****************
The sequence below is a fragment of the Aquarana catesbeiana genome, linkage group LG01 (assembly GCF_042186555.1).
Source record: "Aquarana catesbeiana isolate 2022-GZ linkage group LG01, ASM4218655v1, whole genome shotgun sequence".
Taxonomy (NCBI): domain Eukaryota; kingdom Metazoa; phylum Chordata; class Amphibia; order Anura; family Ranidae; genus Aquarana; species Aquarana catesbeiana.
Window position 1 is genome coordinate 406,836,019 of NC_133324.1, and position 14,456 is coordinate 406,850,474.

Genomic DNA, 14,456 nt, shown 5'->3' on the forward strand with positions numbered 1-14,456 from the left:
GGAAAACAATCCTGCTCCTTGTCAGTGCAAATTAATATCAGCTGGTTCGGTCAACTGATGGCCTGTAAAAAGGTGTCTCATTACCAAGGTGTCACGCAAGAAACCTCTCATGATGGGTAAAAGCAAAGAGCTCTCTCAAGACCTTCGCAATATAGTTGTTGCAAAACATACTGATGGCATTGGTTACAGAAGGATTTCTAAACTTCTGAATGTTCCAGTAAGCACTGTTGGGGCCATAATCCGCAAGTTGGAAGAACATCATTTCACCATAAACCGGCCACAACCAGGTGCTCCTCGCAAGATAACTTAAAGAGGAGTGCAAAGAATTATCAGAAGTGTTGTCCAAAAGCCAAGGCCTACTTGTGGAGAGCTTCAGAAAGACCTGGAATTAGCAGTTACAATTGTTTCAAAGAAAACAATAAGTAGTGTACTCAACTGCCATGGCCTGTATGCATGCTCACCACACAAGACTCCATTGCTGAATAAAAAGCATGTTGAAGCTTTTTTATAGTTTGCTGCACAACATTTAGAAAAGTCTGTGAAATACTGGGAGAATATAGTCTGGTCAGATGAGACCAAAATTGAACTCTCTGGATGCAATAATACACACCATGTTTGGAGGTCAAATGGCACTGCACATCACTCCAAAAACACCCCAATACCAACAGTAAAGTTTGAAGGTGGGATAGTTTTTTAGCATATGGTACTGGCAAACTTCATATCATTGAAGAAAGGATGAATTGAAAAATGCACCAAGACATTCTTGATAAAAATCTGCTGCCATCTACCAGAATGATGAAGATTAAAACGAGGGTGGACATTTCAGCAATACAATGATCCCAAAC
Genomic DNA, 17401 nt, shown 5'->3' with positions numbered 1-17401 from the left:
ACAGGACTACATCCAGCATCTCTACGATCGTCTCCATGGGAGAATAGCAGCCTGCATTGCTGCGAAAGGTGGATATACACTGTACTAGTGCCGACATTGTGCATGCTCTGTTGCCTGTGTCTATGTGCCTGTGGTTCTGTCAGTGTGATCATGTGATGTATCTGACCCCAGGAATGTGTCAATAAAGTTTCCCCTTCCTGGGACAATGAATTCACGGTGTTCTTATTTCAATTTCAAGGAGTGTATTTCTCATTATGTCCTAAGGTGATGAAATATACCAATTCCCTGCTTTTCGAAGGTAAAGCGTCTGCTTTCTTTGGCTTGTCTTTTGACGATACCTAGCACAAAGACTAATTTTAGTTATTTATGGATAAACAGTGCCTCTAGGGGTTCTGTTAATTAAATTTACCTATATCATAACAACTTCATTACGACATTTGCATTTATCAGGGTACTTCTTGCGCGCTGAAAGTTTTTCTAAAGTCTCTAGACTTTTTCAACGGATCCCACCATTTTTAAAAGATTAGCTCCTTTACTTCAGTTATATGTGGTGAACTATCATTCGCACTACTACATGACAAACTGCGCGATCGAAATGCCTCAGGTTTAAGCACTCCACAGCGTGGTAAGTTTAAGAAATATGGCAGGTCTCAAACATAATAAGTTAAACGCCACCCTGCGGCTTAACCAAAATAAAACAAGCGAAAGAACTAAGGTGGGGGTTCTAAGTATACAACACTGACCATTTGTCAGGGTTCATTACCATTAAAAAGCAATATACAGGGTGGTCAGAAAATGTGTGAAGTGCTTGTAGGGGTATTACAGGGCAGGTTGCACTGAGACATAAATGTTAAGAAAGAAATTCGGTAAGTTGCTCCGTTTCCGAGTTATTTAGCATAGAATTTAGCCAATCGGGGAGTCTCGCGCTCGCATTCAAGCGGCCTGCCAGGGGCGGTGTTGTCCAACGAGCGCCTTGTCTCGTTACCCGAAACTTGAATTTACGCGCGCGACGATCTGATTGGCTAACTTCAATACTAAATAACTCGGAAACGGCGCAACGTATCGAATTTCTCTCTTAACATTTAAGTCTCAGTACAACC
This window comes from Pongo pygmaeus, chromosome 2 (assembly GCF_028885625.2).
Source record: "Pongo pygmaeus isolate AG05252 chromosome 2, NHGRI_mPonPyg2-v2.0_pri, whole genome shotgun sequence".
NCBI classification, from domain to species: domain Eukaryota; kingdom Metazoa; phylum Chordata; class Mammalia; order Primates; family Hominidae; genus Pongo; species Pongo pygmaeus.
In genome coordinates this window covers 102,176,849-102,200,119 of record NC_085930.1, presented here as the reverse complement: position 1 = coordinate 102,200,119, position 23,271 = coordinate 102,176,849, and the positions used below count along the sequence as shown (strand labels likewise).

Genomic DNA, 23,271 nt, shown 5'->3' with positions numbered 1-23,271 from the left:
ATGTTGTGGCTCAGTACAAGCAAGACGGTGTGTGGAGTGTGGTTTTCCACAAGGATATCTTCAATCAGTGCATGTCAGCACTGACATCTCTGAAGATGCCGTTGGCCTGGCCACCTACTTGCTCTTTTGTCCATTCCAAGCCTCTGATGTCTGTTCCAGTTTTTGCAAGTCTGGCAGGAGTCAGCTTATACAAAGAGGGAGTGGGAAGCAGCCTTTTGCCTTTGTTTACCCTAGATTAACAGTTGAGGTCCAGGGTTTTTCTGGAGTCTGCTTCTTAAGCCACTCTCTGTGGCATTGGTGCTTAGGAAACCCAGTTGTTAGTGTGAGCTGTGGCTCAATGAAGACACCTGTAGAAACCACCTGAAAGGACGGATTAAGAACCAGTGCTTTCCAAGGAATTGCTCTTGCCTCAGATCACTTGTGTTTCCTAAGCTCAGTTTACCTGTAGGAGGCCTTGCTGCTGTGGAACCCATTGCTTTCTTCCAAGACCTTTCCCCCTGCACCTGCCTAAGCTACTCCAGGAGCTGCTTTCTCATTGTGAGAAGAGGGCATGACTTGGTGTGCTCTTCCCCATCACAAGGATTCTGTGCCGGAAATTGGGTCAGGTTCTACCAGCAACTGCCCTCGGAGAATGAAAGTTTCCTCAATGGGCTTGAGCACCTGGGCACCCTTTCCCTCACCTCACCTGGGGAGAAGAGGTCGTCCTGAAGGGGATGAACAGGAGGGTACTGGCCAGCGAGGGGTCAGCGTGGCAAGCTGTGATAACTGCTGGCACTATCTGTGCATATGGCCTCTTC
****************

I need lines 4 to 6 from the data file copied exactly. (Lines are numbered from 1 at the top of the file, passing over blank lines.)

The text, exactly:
Window position 1 is genome coordinate 406,836,019 of NC_133324.1, and position 14,456 is coordinate 406,850,474.

Genomic DNA, 14,456 nt, shown 5'->3' on the forward strand with positions numbered 1-14,456 from the left:
GGAAAACAATCCTGCTCCTTGTCAGTGCAAATTAATATCAGCTGGTTCGGTCAACTGATGGCCTGTAAAAAGGTGTCTCATTACCAAGGTGTCACGCAAGAAACCTCTCATGATGGGTAAAAGCAAAGAGCTCTCTCAAGACCTTCGCAATATAGTTGTTGCAAAACATACTGATGGCATTGGTTACAGAAGGATTTCTAAACTTCTGAATGTTCCAGTAAGCACTGTTGGGGCCATAATCCGCAAGTTGGAAGAACATCATTTCACCATAAACCGGCCACAACCAGGTGCTCCTCGCAAGATAACTTAAAGAGGAGTGCAAAGAATTATCAGAAGTGTTGTCCAAAAGCCAAGGCCTACTTGTGGAGAGCTTCAGAAAGACCTGGAATTAGCAGTTACAATTGTTTCAAAGAAAACAATAAGTAGTGTACTCAACTGCCATGGCCTGTATGCATGCTCACCACACAAGACTCCATTGCTGAATAAAAAGCATGTTGAAGCTTTTTTATAGTTTGCTGCACAACATTTAGAAAAGTCTGTGAAATACTGGGAGAATATAGTCTGGTCAGATGAGACCAAAATTGAACTCTCTGGATGCAATAATACACACCATGTTTGGAGGTCAAATGGCACTGCACATCACTCCAAAAACACCCCAATACCAACAGTAAAGTTTGAAGGTGGGATAGTTTTTTAGCATATGGTACTGGCAAACTTCATATCATTGAAGAAAGGATGAATTGAAAAATGCACCAAGACATTCTTGATAAAAATCTGCTGCCATCTACCAGAATGATGAAGATTAAAACGAGGGTGGACATTTCAGCAATACAATGATCCCAAAC